The most characteristic and photogenic landmark on beaches: the Beach Poles. They are often scarred by years of sun, sea, wind, sand and rain. The beach symbol, popular for tourists, is therefore also often featured as depicted on Texel souvenirs such as: clothes, artworks, miniatures and postcards.
The first beach poles in the Netherlands were placed in 1868 by Rijkswaterstaat (Directorate General for Public Works and Water Management). They were used to take annual beach measurements: height of the pole above the sand, distance from pole to dune foot, from pole to high-tide line, from pole to [url/en/tides-ebb-flood.php]low-tide line[/url]. The main purpose of the beach poles was early detection of changes in the beach and dunes along the coastline. If necessary, sand replenishment, for example, could then be carried out.
The authentic oak poles were 25 cm square, four metres high and an iron band around the red head. Besides the red-headed and colourless beach poles, there are also poles with white, yellow and blue heads. On the side are numbers (usually engraved), indicating distance in (kilo)metres between the posts. The numbers indicate the distance in (kilo)metres between the poles. Originally, the poles were placed every kilometre and protruded 1 metre above the sand.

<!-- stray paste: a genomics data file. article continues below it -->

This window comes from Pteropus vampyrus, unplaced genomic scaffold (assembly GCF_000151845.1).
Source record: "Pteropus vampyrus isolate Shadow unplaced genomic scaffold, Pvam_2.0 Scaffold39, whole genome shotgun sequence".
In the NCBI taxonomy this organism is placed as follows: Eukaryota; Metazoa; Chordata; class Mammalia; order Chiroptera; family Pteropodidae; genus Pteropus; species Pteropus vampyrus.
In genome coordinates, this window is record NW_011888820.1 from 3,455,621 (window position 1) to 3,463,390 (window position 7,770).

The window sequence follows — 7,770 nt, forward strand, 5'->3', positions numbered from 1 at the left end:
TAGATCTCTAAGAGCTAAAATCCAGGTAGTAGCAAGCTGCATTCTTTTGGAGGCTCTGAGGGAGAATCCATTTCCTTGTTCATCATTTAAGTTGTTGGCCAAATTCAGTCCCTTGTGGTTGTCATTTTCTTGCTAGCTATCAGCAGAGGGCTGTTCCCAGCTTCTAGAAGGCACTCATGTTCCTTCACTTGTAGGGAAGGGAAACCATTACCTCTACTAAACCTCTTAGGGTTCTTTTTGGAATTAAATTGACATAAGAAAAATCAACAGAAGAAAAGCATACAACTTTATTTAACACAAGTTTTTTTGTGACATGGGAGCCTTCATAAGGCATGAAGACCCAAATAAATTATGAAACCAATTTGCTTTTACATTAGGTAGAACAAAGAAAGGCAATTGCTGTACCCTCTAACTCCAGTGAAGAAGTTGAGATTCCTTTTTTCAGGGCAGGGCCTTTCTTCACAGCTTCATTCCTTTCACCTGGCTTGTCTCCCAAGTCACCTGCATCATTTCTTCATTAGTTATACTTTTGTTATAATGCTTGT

Meanwhile, the poles have not been used for their original purpose for 30 years. Beach measurements are now done with satellites. Now those poles help cyclists and hikers orientate themselves along the coast, but they are also indispensable in investigations, reports or calamities and, of course, as popular photo objects.